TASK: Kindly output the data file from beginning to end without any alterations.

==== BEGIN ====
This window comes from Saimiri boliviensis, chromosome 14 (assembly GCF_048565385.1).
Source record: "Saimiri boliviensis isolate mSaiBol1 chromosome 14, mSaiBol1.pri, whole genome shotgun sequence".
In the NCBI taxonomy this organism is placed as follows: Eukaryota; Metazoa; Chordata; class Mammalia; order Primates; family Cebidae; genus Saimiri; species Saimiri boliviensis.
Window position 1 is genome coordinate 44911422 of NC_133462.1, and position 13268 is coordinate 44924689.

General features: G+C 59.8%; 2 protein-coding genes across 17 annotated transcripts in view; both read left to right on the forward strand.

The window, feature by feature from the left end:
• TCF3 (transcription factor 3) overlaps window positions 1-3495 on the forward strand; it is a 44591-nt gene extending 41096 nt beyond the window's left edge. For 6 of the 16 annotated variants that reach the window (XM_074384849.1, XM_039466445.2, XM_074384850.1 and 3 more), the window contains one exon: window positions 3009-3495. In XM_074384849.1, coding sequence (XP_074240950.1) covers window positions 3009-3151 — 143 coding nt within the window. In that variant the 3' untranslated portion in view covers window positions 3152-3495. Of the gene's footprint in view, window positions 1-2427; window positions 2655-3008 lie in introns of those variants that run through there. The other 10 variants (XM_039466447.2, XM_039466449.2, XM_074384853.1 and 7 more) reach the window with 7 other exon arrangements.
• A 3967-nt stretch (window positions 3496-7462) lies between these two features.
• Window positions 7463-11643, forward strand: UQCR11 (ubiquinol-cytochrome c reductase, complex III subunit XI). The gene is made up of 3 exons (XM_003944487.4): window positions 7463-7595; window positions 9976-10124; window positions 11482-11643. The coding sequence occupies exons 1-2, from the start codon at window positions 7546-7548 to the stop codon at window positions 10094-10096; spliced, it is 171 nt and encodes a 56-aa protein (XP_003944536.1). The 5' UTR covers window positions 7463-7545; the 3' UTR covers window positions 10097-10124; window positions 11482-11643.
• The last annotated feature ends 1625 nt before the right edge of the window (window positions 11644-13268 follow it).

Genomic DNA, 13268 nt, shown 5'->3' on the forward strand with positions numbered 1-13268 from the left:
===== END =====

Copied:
This window comes from Saimiri boliviensis, chromosome 14 (assembly GCF_048565385.1).
Source record: "Saimiri boliviensis isolate mSaiBol1 chromosome 14, mSaiBol1.pri, whole genome shotgun sequence".
In the NCBI taxonomy this organism is placed as follows: Eukaryota; Metazoa; Chordata; class Mammalia; order Primates; family Cebidae; genus Saimiri; species Saimiri boliviensis.
Window position 1 is genome coordinate 44911422 of NC_133462.1, and position 13268 is coordinate 44924689.

General features: G+C 59.8%; 2 protein-coding genes across 17 annotated transcripts in view; both read left to right on the forward strand.

The window, feature by feature from the left end:
• TCF3 (transcription factor 3) overlaps window positions 1-3495 on the forward strand; it is a 44591-nt gene extending 41096 nt beyond the window's left edge. For 6 of the 16 annotated variants that reach the window (XM_074384849.1, XM_039466445.2, XM_074384850.1 and 3 more), the window contains one exon: window positions 3009-3495. In XM_074384849.1, coding sequence (XP_074240950.1) covers window positions 3009-3151 — 143 coding nt within the window. In that variant the 3' untranslated portion in view covers window positions 3152-3495. Of the gene's footprint in view, window positions 1-2427; window positions 2655-3008 lie in introns of those variants that run through there. The other 10 variants (XM_039466447.2, XM_039466449.2, XM_074384853.1 and 7 more) reach the window with 7 other exon arrangements.
• A 3967-nt stretch (window positions 3496-7462) lies between these two features.
• Window positions 7463-11643, forward strand: UQCR11 (ubiquinol-cytochrome c reductase, complex III subunit XI). The gene is made up of 3 exons (XM_003944487.4): window positions 7463-7595; window positions 9976-10124; window positions 11482-11643. The coding sequence occupies exons 1-2, from the start codon at window positions 7546-7548 to the stop codon at window positions 10094-10096; spliced, it is 171 nt and encodes a 56-aa protein (XP_003944536.1). The 5' UTR covers window positions 7463-7545; the 3' UTR covers window positions 10097-10124; window positions 11482-11643.
• The last annotated feature ends 1625 nt before the right edge of the window (window positions 11644-13268 follow it).

Genomic DNA, 13268 nt, shown 5'->3' on the forward strand with positions numbered 1-13268 from the left: